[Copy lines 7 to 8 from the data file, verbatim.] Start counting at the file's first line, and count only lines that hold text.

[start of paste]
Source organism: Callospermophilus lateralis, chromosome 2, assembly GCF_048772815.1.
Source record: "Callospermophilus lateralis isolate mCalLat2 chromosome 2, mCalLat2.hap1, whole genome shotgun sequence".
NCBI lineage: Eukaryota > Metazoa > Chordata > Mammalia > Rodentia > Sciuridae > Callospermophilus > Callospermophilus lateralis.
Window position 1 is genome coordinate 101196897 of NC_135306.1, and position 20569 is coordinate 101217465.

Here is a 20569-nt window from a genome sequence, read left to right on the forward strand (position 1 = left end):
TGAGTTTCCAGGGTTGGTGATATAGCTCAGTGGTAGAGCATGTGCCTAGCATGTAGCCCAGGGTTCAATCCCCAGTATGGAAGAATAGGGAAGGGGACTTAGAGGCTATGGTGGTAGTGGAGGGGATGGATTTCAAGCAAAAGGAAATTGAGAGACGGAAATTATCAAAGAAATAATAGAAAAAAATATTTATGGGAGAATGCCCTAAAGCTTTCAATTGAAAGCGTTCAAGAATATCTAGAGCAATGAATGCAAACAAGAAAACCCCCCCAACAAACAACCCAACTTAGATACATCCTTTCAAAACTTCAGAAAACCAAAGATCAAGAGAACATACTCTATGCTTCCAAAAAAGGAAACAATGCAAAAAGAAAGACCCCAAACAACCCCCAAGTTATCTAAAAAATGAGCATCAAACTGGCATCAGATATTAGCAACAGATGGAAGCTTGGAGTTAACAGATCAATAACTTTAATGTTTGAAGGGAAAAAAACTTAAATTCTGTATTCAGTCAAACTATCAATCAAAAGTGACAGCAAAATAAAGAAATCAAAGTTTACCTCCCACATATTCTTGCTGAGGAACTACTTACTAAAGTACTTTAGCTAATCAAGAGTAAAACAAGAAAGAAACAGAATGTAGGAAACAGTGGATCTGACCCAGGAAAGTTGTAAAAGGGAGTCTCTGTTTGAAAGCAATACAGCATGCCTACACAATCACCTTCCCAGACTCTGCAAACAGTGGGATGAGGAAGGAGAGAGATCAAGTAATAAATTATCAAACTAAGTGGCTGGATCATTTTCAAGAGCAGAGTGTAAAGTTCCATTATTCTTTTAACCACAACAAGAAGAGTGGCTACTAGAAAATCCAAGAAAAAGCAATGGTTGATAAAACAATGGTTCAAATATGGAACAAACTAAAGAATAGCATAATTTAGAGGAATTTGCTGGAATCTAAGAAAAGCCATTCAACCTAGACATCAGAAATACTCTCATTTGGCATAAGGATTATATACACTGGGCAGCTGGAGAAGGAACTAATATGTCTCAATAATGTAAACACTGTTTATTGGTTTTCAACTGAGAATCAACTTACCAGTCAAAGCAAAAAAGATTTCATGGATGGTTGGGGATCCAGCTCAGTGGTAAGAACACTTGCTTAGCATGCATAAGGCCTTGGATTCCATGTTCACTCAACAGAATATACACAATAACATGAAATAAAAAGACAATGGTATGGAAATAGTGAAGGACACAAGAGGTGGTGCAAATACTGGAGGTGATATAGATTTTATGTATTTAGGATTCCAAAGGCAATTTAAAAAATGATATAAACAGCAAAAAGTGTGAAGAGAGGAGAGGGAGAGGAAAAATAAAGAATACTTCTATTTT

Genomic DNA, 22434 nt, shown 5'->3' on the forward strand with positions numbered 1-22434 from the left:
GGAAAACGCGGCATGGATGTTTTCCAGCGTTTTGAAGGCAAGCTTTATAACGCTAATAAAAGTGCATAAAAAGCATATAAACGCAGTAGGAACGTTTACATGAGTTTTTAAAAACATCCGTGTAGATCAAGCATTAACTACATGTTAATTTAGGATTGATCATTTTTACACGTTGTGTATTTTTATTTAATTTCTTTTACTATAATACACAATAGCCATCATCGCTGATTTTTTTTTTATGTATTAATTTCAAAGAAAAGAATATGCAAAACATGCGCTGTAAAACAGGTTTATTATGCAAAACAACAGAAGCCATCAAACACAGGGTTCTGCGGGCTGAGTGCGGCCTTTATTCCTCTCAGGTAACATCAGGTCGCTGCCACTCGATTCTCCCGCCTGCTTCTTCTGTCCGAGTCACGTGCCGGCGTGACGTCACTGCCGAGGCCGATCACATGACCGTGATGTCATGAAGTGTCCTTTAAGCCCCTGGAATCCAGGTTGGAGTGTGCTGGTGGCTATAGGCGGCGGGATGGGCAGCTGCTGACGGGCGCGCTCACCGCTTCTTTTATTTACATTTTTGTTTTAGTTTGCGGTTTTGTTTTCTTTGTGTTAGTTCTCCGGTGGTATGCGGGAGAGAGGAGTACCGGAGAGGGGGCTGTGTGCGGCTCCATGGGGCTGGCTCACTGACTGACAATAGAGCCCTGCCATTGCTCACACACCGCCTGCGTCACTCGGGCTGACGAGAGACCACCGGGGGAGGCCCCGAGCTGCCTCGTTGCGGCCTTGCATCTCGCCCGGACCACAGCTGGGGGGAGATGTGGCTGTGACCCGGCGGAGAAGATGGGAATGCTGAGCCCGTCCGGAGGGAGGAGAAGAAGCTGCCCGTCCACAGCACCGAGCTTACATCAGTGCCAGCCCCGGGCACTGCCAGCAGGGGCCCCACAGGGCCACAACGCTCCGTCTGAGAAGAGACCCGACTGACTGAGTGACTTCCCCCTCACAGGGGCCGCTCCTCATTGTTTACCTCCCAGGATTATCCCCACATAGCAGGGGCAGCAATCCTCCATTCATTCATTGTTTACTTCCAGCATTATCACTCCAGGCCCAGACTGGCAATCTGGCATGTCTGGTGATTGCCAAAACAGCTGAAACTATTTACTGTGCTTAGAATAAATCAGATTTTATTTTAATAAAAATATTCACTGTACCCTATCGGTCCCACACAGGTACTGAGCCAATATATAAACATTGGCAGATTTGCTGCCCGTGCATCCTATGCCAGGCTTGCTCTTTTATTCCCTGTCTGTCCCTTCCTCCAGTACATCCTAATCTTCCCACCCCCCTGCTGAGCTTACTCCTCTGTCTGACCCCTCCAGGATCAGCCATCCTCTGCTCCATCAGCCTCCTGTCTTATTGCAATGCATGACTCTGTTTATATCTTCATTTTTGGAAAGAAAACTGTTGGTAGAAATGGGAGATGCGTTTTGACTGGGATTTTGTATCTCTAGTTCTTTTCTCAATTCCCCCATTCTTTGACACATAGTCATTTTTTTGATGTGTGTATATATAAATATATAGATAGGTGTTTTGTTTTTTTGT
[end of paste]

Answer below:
Genomic DNA, 22434 nt, shown 5'->3' on the forward strand with positions numbered 1-22434 from the left:
GGAAAACGCGGCATGGATGTTTTCCAGCGTTTTGAAGGCAAGCTTTATAACGCTAATAAAAGTGCATAAAAAGCATATAAACGCAGTAGGAACGTTTACATGAGTTTTTAAAAACATCCGTGTAGATCAAGCATTAACTACATGTTAATTTAGGATTGATCATTTTTACACGTTGTGTATTTTTATTTAATTTCTTTTACTATAATACACAATAGCCATCATCGCTGATTTTTTTTTTATGTATTAATTTCAAAGAAAAGAATATGCAAAACATGCGCTGTAAAACAGGTTTATTATGCAAAACAACAGAAGCCATCAAACACAGGGTTCTGCGGGCTGAGTGCGGCCTTTATTCCTCTCAGGTAACATCAGGTCGCTGCCACTCGATTCTCCCGCCTGCTTCTTCTGTCCGAGTCACGTGCCGGCGTGACGTCACTGCCGAGGCCGATCACATGACCGTGATGTCATGAAGTGTCCTTTAAGCCCCTGGAATCCAGGTTGGAGTGTGCTGGTGGCTATAGGCGGCGGGATGGGCAGCTGCTGACGGGCGCGCTCACCGCTTCTTTTATTTACATTTTTGTTTTAGTTTGCGGTTTTGTTTTCTTTGTGTTAGTTCTCCGGTGGTATGCGGGAGAGAGGAGTACCGGAGAGGGGGCTGTGTGCGGCTCCATGGGGCTGGCTCACTGACTGACAATAGAGCCCTGCCATTGCTCACACACCGCCTGCGTCACTCGGGCTGACGAGAGACCACCGGGGGAGGCCCCGAGCTGCCTCGTTGCGGCCTTGCATCTCGCCCGGACCACAGCTGGGGGGAGATGTGGCTGTGACCCGGCGGAGAAGATGGGAATGCTGAGCCCGTCCGGAGGGAGGAGAAGAAGCTGCCCGTCCACAGCACCGAGCTTACATCAGTGCCAGCCCCGGGCACTGCCAGCAGGGGCCCCACAGGGCCACAACGCTCCGTCTGAGAAGAGACCCGACTGACTGAGTGACTTCCCCCTCACAGGGGCCGCTCCTCATTGTTTACCTCCCAGGATTATCCCCACATAGCAGGGGCAGCAATCCTCCATTCATTCATTGTTTACTTCCAGCATTATCACTCCAGGCCCAGACTGGCAATCTGGCATGTCTGGTGATTGCCAAAACAGCTGAAACTATTTACTGTGCTTAGAATAAATCAGATTTTATTTTAATAAAAATATTCACTGTACCCTATCGGTCCCACACAGGTACTGAGCCAATATATAAACATTGGCAGATTTGCTGCCCGTGCATCCTATGCCAGGCTTGCTCTTTTATTCCCTGTCTGTCCCTTCCTCCAGTACATCCTAATCTTCCCACCCCCCTGCTGAGCTTACTCCTCTGTCTGACCCCTCCAGGATCAGCCATCCTCTGCTCCATCAGCCTCCTGTCTTATTGCAATGCATGACTCTGTTTATATCTTCATTTTTGGAAAGAAAACTGTTGGTAGAAATGGGAGATGCGTTTTGACTGGGATTTTGTATCTCTAGTTCTTTTCTCAATTCCCCCATTCTTTGACACATAGTCATTTTTTTGATGTGTGTATATATAAATATATAGATAGGTGTTTTGTTTTTTTGT